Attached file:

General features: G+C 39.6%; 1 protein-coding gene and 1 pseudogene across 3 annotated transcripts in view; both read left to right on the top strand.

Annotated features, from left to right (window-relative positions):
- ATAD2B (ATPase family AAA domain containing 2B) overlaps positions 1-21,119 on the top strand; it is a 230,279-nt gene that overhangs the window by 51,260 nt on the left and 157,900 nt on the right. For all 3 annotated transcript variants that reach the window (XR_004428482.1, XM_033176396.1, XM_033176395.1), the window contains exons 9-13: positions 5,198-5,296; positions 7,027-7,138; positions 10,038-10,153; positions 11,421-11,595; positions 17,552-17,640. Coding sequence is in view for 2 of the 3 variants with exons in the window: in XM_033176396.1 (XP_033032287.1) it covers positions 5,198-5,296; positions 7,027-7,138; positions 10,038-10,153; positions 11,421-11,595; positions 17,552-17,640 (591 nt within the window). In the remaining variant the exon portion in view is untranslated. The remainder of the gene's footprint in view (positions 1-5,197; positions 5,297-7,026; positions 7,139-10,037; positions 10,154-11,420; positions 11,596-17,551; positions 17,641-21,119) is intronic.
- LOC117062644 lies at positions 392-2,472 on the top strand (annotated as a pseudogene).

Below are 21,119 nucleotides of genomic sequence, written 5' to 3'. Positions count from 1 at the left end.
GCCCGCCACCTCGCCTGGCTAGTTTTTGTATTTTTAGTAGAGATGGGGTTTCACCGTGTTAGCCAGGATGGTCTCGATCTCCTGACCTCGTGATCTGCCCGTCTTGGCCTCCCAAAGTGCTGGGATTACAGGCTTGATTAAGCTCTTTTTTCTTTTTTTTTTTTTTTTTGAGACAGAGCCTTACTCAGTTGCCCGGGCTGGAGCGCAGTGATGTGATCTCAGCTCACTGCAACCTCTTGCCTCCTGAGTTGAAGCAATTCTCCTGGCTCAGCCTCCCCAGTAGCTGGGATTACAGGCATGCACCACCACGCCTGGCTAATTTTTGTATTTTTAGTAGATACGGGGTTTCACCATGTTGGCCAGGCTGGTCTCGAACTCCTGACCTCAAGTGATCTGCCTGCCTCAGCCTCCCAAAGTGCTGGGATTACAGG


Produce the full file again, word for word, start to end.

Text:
General features: G+C 39.6%; 1 protein-coding gene and 1 pseudogene across 3 annotated transcripts in view; both read left to right on the top strand.

Annotated features, from left to right (window-relative positions):
- ATAD2B (ATPase family AAA domain containing 2B) overlaps positions 1-21,119 on the top strand; it is a 230,279-nt gene that overhangs the window by 51,260 nt on the left and 157,900 nt on the right. For all 3 annotated transcript variants that reach the window (XR_004428482.1, XM_033176396.1, XM_033176395.1), the window contains exons 9-13: positions 5,198-5,296; positions 7,027-7,138; positions 10,038-10,153; positions 11,421-11,595; positions 17,552-17,640. Coding sequence is in view for 2 of the 3 variants with exons in the window: in XM_033176396.1 (XP_033032287.1) it covers positions 5,198-5,296; positions 7,027-7,138; positions 10,038-10,153; positions 11,421-11,595; positions 17,552-17,640 (591 nt within the window). In the remaining variant the exon portion in view is untranslated. The remainder of the gene's footprint in view (positions 1-5,197; positions 5,297-7,026; positions 7,139-10,037; positions 10,154-11,420; positions 11,596-17,551; positions 17,641-21,119) is intronic.
- LOC117062644 lies at positions 392-2,472 on the top strand (annotated as a pseudogene).

Below are 21,119 nucleotides of genomic sequence, written 5' to 3'. Positions count from 1 at the left end.
GCCCGCCACCTCGCCTGGCTAGTTTTTGTATTTTTAGTAGAGATGGGGTTTCACCGTGTTAGCCAGGATGGTCTCGATCTCCTGACCTCGTGATCTGCCCGTCTTGGCCTCCCAAAGTGCTGGGATTACAGGCTTGATTAAGCTCTTTTTTCTTTTTTTTTTTTTTTTTGAGACAGAGCCTTACTCAGTTGCCCGGGCTGGAGCGCAGTGATGTGATCTCAGCTCACTGCAACCTCTTGCCTCCTGAGTTGAAGCAATTCTCCTGGCTCAGCCTCCCCAGTAGCTGGGATTACAGGCATGCACCACCACGCCTGGCTAATTTTTGTATTTTTAGTAGATACGGGGTTTCACCATGTTGGCCAGGCTGGTCTCGAACTCCTGACCTCAAGTGATCTGCCTGCCTCAGCCTCCCAAAGTGCTGGGATTACAGG